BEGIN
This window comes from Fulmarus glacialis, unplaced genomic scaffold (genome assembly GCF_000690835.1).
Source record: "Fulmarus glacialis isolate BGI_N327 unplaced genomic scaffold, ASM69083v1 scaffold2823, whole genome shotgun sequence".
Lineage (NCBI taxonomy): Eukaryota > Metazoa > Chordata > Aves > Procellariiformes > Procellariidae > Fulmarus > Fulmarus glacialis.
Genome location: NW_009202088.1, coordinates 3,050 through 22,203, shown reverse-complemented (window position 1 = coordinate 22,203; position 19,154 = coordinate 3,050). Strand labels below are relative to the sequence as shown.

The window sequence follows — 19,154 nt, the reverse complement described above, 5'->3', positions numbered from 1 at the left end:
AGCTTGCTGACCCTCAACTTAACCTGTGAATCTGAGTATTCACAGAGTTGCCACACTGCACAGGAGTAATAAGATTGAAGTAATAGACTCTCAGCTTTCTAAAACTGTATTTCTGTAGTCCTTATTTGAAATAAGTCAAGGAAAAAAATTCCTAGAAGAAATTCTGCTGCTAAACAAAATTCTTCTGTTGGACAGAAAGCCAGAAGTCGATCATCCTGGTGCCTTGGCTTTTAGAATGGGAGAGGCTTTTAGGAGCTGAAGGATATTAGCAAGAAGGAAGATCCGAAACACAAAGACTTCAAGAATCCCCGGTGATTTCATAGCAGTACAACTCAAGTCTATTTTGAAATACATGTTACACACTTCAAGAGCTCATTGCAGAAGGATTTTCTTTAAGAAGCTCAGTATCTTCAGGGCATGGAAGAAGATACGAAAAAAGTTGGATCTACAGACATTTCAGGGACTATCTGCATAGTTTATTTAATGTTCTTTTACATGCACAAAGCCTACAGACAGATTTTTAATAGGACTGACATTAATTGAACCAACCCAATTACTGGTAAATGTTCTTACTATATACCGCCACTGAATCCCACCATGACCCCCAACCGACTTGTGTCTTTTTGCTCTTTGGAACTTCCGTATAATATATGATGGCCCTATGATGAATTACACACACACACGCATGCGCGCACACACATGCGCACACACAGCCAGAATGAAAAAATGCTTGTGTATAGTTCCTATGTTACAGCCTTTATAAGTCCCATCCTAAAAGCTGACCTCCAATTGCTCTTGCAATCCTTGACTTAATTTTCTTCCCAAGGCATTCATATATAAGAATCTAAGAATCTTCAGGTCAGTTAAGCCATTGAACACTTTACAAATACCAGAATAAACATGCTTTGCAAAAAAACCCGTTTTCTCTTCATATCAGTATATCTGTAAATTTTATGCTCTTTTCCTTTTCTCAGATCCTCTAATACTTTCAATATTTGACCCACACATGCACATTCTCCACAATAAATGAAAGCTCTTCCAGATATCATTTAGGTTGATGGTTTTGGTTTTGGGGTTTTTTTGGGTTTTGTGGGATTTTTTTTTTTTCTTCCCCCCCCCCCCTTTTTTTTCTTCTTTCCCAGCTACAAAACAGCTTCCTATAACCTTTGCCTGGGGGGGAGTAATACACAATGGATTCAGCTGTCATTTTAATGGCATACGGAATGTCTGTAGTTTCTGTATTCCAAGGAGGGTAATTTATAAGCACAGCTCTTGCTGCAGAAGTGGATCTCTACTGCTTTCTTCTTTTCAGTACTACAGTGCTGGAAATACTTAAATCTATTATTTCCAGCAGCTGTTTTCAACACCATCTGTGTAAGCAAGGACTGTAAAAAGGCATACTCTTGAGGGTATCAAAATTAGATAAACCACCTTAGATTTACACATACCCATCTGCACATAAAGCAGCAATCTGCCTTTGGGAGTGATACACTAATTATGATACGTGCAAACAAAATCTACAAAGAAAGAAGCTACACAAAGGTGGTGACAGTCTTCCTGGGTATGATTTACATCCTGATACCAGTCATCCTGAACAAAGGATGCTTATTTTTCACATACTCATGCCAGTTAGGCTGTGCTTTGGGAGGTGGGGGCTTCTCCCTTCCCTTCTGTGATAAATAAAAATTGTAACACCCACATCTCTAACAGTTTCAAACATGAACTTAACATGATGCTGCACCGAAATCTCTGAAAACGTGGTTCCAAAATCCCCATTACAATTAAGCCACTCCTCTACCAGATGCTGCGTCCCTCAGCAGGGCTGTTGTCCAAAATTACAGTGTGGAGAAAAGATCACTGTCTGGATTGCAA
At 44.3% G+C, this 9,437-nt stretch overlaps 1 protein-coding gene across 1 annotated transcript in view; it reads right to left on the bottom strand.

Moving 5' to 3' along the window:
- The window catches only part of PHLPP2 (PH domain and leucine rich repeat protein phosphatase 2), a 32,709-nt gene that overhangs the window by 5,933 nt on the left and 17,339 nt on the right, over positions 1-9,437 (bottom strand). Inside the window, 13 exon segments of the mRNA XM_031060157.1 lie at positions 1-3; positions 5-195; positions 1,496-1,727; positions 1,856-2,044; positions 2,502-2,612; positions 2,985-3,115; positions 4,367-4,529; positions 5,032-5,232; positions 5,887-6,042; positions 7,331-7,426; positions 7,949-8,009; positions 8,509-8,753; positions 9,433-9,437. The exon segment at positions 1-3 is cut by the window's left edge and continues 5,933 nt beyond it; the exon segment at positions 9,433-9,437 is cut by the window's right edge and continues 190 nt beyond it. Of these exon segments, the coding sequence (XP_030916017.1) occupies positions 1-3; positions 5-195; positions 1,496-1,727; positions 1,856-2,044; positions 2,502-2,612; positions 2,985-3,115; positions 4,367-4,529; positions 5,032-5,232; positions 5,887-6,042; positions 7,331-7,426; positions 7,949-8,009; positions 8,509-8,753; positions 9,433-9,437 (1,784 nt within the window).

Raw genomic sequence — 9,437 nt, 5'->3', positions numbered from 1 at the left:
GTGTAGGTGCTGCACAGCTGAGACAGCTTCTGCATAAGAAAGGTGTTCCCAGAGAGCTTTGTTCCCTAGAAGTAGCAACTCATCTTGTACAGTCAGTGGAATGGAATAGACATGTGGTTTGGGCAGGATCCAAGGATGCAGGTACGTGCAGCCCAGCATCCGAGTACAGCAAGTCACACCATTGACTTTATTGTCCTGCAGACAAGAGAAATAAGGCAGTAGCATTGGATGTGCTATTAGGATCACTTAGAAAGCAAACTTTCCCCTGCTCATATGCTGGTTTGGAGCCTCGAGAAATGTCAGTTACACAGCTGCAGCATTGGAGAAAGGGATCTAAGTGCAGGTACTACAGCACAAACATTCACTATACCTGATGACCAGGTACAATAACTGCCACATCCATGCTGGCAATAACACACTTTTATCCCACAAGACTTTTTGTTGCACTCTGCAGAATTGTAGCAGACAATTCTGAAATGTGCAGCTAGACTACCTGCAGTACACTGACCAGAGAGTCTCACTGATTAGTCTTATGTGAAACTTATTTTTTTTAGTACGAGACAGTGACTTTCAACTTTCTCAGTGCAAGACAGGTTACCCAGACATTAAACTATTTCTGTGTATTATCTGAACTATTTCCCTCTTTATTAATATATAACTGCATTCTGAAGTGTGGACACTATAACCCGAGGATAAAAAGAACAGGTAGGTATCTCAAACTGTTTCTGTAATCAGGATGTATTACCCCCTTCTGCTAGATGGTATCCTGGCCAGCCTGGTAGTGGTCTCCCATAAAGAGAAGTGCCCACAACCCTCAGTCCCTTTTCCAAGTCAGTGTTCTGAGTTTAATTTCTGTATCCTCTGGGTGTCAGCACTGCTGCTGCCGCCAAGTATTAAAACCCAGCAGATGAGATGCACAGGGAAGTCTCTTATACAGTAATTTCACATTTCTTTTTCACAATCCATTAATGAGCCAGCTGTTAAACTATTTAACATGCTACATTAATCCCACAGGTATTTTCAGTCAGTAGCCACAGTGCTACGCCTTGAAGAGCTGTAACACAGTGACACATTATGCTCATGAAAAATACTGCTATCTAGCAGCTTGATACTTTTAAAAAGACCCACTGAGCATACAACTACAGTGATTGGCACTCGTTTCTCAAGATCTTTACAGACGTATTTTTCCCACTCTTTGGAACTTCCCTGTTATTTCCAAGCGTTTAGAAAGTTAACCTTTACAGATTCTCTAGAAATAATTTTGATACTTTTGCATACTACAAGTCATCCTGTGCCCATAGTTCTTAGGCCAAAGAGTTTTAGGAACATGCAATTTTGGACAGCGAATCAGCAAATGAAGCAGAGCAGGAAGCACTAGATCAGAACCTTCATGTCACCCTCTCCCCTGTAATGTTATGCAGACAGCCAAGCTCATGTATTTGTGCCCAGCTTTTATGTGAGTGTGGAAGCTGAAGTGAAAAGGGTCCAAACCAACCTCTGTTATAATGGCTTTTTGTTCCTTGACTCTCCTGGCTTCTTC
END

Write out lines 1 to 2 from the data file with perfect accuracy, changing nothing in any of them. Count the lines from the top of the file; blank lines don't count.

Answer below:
This window comes from Fulmarus glacialis, unplaced genomic scaffold (genome assembly GCF_000690835.1).
Source record: "Fulmarus glacialis isolate BGI_N327 unplaced genomic scaffold, ASM69083v1 scaffold2823, whole genome shotgun sequence".